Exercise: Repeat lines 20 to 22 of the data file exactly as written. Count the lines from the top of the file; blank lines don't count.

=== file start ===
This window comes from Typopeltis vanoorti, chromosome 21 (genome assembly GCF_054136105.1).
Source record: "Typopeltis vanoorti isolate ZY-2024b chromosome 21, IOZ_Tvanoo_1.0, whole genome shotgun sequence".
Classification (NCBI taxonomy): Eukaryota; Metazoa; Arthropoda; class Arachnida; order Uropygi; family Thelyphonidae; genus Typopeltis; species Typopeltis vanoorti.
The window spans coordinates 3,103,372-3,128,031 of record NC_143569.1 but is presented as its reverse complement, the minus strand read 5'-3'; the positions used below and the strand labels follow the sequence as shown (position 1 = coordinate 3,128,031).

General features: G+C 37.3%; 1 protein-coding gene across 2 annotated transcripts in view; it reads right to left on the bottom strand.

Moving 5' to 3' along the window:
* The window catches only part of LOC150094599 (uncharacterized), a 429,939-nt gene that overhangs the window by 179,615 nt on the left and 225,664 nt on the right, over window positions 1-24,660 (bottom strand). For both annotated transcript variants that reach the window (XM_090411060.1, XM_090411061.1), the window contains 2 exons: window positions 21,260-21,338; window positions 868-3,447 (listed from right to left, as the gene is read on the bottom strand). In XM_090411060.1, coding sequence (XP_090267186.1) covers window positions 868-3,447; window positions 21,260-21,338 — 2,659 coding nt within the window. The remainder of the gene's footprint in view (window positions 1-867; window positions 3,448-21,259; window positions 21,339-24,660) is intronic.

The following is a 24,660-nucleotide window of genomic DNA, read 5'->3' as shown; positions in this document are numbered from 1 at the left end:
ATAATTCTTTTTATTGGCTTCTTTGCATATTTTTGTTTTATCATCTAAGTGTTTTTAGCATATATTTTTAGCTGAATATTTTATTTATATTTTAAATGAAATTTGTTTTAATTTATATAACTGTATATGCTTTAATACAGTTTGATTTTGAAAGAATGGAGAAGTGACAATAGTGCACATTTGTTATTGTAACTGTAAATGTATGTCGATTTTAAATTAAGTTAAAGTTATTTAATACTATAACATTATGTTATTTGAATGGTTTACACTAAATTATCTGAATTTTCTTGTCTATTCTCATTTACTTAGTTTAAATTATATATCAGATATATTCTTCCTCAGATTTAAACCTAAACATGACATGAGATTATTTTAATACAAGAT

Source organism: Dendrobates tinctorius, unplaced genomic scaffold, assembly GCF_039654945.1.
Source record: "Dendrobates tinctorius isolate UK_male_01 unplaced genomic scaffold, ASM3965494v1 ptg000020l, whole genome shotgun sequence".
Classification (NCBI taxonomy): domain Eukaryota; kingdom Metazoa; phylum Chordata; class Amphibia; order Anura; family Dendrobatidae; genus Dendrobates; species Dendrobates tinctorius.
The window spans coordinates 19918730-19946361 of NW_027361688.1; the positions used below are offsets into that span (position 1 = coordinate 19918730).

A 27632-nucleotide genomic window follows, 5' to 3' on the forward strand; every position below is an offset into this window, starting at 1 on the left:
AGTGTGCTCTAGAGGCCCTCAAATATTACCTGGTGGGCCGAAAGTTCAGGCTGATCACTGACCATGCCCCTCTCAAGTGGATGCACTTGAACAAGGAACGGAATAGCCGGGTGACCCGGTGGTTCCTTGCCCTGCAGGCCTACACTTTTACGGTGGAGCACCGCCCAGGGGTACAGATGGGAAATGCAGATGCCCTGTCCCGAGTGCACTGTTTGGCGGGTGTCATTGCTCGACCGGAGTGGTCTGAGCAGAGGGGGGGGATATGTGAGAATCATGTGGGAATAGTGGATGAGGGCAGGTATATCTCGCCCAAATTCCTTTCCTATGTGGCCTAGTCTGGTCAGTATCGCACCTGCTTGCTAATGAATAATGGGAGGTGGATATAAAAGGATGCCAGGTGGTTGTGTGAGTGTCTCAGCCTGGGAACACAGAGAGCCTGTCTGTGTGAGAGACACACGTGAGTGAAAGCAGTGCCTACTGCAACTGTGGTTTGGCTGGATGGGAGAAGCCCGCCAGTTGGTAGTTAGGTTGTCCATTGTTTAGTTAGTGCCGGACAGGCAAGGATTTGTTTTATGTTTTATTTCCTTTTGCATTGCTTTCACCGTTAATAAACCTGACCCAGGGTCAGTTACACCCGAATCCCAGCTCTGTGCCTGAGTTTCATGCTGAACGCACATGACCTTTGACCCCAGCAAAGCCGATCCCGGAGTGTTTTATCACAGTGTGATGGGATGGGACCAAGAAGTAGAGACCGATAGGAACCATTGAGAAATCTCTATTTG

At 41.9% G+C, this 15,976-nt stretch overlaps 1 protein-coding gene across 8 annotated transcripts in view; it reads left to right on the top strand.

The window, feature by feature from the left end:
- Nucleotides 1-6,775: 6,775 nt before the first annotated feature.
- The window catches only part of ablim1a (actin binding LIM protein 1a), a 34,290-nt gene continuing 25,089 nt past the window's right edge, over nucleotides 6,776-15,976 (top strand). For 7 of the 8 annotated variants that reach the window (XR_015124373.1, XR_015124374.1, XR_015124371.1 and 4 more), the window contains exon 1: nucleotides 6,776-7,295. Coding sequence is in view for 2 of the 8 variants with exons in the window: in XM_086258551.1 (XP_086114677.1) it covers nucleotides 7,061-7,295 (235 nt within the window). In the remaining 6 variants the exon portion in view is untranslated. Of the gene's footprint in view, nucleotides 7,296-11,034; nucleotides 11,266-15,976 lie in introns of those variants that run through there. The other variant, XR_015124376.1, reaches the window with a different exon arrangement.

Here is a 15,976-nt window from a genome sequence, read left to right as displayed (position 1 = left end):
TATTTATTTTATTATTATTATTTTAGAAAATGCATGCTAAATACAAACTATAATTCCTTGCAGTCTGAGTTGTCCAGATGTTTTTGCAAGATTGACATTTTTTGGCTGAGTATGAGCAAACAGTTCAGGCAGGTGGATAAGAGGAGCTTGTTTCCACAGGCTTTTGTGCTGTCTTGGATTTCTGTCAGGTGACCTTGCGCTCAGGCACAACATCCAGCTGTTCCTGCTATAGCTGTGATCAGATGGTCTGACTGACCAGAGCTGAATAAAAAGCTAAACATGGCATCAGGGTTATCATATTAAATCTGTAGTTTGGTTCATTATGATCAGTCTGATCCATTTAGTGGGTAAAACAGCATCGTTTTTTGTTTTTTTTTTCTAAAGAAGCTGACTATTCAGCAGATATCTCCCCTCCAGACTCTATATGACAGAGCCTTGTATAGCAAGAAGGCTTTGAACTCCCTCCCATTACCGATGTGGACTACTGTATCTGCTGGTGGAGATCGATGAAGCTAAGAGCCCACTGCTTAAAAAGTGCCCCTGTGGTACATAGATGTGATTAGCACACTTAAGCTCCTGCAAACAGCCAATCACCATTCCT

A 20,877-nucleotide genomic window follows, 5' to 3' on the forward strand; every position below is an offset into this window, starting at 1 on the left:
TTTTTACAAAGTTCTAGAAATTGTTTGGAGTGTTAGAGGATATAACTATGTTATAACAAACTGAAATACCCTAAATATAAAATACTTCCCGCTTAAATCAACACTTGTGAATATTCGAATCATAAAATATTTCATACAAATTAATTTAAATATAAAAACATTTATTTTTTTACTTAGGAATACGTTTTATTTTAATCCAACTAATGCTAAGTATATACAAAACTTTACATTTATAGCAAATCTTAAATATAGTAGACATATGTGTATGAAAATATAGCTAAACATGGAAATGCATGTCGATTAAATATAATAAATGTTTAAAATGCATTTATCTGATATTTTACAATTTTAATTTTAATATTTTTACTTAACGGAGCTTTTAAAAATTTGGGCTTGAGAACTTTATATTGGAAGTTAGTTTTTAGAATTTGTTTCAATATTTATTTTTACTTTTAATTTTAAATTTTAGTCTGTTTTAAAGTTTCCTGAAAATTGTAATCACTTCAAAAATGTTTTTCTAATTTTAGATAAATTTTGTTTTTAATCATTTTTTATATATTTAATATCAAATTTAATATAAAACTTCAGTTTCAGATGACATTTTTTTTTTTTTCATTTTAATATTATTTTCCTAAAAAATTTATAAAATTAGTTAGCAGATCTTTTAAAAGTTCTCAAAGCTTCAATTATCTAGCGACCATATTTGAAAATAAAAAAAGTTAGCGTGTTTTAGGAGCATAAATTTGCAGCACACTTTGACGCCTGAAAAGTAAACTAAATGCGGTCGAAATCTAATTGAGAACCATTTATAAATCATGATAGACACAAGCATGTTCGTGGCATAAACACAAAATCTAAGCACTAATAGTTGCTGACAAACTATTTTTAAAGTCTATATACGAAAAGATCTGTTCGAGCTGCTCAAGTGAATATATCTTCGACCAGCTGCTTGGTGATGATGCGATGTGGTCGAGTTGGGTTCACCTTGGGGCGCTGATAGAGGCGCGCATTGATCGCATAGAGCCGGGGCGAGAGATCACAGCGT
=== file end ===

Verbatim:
Here is a 15,976-nt window from a genome sequence, read left to right as displayed (position 1 = left end):
TATTTATTTTATTATTATTATTTTAGAAAATGCATGCTAAATACAAACTATAATTCCTTGCAGTCTGAGTTGTCCAGATGTTTTTGCAAGATTGACATTTTTTGGCTGAGTATGAGCAAACAGTTCAGGCAGGTGGATAAGAGGAGCTTGTTTCCACAGGCTTTTGTGCTGTCTTGGATTTCTGTCAGGTGACCTTGCGCTCAGGCACAACATCCAGCTGTTCCTGCTATAGCTGTGATCAGATGGTCTGACTGACCAGAGCTGAATAAAAAGCTAAACATGGCATCAGGGTTATCATATTAAATCTGTAGTTTGGTTCATTATGATCAGTCTGATCCATTTAGTGGGTAAAACAGCATCGTTTTTTGTTTTTTTTTTCTAAAGAAGCTGACTATTCAGCAGATATCTCCCCTCCAGACTCTATATGACAGAGCCTTGTATAGCAAGAAGGCTTTGAACTCCCTCCCATTACCGATGTGGACTACTGTATCTGCTGGTGGAGATCGATGAAGCTAAGAGCCCACTGCTTAAAAAGTGCCCCTGTGGTACATAGATGTGATTAGCACACTTAAGCTCCTGCAAACAGCCAATCACCATTCCT

A 20,877-nucleotide genomic window follows, 5' to 3' on the forward strand; every position below is an offset into this window, starting at 1 on the left: